Tyrannulet, northern beardless

Violetear, Mexican (Ct)

Vireo, Bell's (Ct)

Vireo, black capped (Sa)

Vireo, Cassin's

Vireo, golden

Vireo, Hutton's (Ct)

Vireo, plumbeous

Vireo, warbling

Vulture, black

Vulture, turkey

Warbler, black and white

Warbler, black-throated gray

Warbler, Colima (Sa)

Warbler, hermit

Warbler, Lucy's (Av)

Warbler, MacGillivray's

Warbler, Nashville

Warbler, orange-crowned

Warbler, red-faced (Ct)

Warbler, rufous-capped (Sa)

Warbler, Townsend's (CtAv)

Warbler, Virginia's

Warbler, Wilson's

Warbler, yellow

Warbler, yellow-rumped

Waterthrush, northern (Ch)

Willet (Ch)

Woodcreeper, white striped (Ct)

Woodpecker, acorn (Ct)

Woodpecker, golden-fronted

Woodpecker, ladder-backed

Wren, Bewick's

Wren, canyon

Wren, happy

Wren, house

Wren, marsh

Wren, spotted

Yellowlegs, greater

Yellowlegs, lesser

Yellowthroat, common

Yellowthroat, gray-crowned (Ch)

Sighting Location codes:

Ac - Ajijic: La Cristina & El Bajio

At - Trails above Ajijic

Av - Ajijic village

Ca - Lake Cajititlan & marsh

Ch - Chapala

Ct - Caracol Trail & Int'l School

Cu - Chapala Haciendas & UofG

Cv - Cerro Viejo

Dm - Dike: Jamay to Malteraña

Dp - Dike: Maltaraña to La Palma

Hv - Hidden Valley oak forest

Ja - Jamay

La - La Cañada & Hidden Valley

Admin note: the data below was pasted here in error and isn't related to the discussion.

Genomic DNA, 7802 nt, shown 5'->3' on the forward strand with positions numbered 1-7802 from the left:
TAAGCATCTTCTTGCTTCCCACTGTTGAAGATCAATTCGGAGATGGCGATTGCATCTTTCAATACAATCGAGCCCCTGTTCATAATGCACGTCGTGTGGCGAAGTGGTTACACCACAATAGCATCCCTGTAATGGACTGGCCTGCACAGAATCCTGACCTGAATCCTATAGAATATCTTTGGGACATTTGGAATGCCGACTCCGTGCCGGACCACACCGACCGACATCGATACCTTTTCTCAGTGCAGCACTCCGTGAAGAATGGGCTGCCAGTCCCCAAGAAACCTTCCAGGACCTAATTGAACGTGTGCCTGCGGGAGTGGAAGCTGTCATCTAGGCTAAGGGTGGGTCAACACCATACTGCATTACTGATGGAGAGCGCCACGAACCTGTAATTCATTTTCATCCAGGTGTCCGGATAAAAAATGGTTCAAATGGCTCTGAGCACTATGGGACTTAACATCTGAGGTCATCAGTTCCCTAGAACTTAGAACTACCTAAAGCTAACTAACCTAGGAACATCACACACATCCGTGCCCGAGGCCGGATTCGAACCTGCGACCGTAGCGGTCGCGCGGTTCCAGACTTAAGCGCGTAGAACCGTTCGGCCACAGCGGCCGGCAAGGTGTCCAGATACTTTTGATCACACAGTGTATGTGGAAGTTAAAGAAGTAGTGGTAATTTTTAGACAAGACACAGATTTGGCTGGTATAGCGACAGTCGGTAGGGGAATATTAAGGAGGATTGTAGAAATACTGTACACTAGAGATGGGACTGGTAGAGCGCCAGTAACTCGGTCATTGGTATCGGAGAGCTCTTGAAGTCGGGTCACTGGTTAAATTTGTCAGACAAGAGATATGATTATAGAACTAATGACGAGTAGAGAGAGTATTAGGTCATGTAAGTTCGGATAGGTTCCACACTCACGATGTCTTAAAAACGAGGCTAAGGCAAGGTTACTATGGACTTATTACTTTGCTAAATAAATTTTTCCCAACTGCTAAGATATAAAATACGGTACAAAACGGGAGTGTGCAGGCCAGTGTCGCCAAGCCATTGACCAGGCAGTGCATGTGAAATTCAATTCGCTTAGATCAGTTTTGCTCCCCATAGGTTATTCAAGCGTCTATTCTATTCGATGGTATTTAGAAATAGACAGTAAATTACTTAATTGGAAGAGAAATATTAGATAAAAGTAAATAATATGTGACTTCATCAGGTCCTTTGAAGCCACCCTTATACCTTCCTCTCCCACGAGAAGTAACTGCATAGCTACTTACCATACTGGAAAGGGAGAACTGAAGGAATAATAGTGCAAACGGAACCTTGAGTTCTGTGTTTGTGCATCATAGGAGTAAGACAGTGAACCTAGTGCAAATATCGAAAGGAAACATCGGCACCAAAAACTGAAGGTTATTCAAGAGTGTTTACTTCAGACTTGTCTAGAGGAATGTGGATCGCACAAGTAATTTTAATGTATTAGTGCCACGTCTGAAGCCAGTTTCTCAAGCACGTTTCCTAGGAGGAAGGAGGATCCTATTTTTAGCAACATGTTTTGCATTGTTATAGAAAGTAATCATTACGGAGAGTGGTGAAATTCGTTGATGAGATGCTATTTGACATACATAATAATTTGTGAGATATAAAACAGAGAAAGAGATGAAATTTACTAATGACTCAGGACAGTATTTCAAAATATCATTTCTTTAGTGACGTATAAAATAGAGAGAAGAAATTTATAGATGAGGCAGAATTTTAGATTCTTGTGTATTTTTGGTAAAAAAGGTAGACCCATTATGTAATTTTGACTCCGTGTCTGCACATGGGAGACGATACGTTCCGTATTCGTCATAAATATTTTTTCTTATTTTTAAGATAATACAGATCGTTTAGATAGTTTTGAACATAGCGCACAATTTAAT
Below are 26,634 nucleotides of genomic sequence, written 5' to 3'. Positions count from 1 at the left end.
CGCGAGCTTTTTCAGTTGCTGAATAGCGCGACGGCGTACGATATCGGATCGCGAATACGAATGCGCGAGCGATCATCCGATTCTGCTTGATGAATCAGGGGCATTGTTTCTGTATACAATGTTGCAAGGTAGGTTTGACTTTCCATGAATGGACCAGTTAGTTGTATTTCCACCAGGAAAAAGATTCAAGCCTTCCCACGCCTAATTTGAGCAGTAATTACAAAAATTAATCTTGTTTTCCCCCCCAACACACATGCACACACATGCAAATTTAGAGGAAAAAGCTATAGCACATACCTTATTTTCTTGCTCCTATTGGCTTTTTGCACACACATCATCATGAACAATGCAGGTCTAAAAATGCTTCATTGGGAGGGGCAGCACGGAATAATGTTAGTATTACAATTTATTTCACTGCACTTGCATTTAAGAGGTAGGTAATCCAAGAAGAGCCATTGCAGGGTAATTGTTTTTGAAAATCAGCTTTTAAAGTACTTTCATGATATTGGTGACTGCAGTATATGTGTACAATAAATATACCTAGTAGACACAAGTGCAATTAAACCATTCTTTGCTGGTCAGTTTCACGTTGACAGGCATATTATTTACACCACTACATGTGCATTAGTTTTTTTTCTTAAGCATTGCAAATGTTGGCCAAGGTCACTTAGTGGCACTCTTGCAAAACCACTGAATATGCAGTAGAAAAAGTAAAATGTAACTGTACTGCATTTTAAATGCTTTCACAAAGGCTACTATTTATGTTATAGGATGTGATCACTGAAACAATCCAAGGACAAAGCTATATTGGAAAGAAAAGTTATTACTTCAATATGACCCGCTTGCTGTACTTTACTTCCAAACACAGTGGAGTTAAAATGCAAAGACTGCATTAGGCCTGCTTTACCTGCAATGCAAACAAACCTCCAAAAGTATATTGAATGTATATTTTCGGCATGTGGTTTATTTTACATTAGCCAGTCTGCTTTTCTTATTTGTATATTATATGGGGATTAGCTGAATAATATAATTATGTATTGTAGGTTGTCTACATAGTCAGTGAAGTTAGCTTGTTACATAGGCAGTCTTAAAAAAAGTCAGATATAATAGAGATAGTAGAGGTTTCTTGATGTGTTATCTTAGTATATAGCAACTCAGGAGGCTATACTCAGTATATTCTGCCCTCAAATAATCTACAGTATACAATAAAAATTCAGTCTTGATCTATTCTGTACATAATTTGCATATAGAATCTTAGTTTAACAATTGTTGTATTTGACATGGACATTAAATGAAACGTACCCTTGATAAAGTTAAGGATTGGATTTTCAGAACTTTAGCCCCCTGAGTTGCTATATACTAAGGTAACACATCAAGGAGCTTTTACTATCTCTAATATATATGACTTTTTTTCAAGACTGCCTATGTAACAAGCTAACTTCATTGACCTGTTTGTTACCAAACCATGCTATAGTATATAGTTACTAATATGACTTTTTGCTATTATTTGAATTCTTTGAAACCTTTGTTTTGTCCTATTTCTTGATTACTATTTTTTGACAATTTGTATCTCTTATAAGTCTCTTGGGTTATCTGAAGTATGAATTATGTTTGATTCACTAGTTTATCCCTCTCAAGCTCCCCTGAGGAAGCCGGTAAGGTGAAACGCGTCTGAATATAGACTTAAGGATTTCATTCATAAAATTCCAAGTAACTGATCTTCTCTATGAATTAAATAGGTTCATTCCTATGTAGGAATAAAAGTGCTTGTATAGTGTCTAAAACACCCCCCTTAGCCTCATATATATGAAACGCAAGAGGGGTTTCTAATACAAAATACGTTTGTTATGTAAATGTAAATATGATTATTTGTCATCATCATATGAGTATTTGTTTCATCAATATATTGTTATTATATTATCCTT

Jo - Jocotepec

Ld - Lerma & Duero rivers

Mz - Mezcala

Oc - Ocotlan

Pe - Petatan area

Ps - Pumping Station & Santa Cruz

Pt - San Pedro Tesistan

Pz - San Pedro Itzican/Poncitlan

Ra - Rosa Amarilla loop

Rc - Santa Rosa & Carnero dam

Rp - Riberas del Pilar & canyon

Sa - San Antonio & Allen Lloyd Trail

Sc - San Juan Cosala

Sn - San Nicholas & Golf Club

Tz - Tizapan canyon

Te - San Juan Tecomatlan

Tr - Potrerillos & Las Trojes & Chupinaya

Tu - Tuxcueca & San Luis Soyatlan

Xt - Ixtlahuacan & Las Campanillas

What is the "Lake Chapala Area"?

We define it as the whole area of the lake plus all land within 15km (or 7 miles) of the edge of the lake.

Lake Chapala Birders is an informal group of bird observers led by John and Rosemary Keeling.

Illustrated color folders showing our common birds are once again available for $200 pesos at Diane Pearl's Gallery, 11 am to 4 pm, Santa Margarita #23, at the east end of Riberas del Pilar. Also available from John Keeling.

We like to hear of bird sightings at: chapalabirders@yahoo.com.

Check our website: ChapalaBirders.org
There you will find our newsletters, illustrations of our birds and advice on buying binoculars, books and birding apps.